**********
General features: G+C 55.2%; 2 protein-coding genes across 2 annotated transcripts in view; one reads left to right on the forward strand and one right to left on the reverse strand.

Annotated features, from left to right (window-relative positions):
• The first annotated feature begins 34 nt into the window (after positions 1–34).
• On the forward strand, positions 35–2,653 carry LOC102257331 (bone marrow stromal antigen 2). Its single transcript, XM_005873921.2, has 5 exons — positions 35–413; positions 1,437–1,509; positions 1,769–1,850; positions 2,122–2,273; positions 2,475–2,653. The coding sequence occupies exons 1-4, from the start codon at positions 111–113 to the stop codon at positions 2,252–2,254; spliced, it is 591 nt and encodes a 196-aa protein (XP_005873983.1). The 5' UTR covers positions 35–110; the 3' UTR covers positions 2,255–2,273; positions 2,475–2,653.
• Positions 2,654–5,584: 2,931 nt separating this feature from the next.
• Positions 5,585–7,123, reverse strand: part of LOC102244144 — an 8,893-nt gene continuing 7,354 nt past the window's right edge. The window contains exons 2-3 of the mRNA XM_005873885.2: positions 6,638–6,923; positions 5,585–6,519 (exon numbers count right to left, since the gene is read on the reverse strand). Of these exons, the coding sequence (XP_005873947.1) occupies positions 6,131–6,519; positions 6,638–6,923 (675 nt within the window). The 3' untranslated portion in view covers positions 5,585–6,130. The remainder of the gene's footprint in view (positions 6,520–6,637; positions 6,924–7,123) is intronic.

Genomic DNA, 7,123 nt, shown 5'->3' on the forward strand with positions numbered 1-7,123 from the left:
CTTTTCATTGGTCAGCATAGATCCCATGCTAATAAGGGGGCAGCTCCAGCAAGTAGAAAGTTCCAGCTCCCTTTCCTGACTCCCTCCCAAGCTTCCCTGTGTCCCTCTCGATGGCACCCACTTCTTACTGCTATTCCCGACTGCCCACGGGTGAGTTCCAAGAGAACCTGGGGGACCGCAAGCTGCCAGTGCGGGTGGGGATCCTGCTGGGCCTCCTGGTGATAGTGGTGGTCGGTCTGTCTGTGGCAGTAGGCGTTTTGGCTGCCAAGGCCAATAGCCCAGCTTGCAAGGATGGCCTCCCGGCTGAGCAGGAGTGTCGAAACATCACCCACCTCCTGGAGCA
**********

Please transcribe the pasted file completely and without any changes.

General features: G+C 55.2%; 2 protein-coding genes across 2 annotated transcripts in view; one reads left to right on the forward strand and one right to left on the reverse strand.

Annotated features, from left to right (window-relative positions):
• The first annotated feature begins 34 nt into the window (after positions 1–34).
• On the forward strand, positions 35–2,653 carry LOC102257331 (bone marrow stromal antigen 2). Its single transcript, XM_005873921.2, has 5 exons — positions 35–413; positions 1,437–1,509; positions 1,769–1,850; positions 2,122–2,273; positions 2,475–2,653. The coding sequence occupies exons 1-4, from the start codon at positions 111–113 to the stop codon at positions 2,252–2,254; spliced, it is 591 nt and encodes a 196-aa protein (XP_005873983.1). The 5' UTR covers positions 35–110; the 3' UTR covers positions 2,255–2,273; positions 2,475–2,653.
• Positions 2,654–5,584: 2,931 nt separating this feature from the next.
• Positions 5,585–7,123, reverse strand: part of LOC102244144 — an 8,893-nt gene continuing 7,354 nt past the window's right edge. The window contains exons 2-3 of the mRNA XM_005873885.2: positions 6,638–6,923; positions 5,585–6,519 (exon numbers count right to left, since the gene is read on the reverse strand). Of these exons, the coding sequence (XP_005873947.1) occupies positions 6,131–6,519; positions 6,638–6,923 (675 nt within the window). The 3' untranslated portion in view covers positions 5,585–6,130. The remainder of the gene's footprint in view (positions 6,520–6,637; positions 6,924–7,123) is intronic.

Genomic DNA, 7,123 nt, shown 5'->3' on the forward strand with positions numbered 1-7,123 from the left:
CTTTTCATTGGTCAGCATAGATCCCATGCTAATAAGGGGGCAGCTCCAGCAAGTAGAAAGTTCCAGCTCCCTTTCCTGACTCCCTCCCAAGCTTCCCTGTGTCCCTCTCGATGGCACCCACTTCTTACTGCTATTCCCGACTGCCCACGGGTGAGTTCCAAGAGAACCTGGGGGACCGCAAGCTGCCAGTGCGGGTGGGGATCCTGCTGGGCCTCCTGGTGATAGTGGTGGTCGGTCTGTCTGTGGCAGTAGGCGTTTTGGCTGCCAAGGCCAATAGCCCAGCTTGCAAGGATGGCCTCCCGGCTGAGCAGGAGTGTCGAAACATCACCCACCTCCTGGAGCA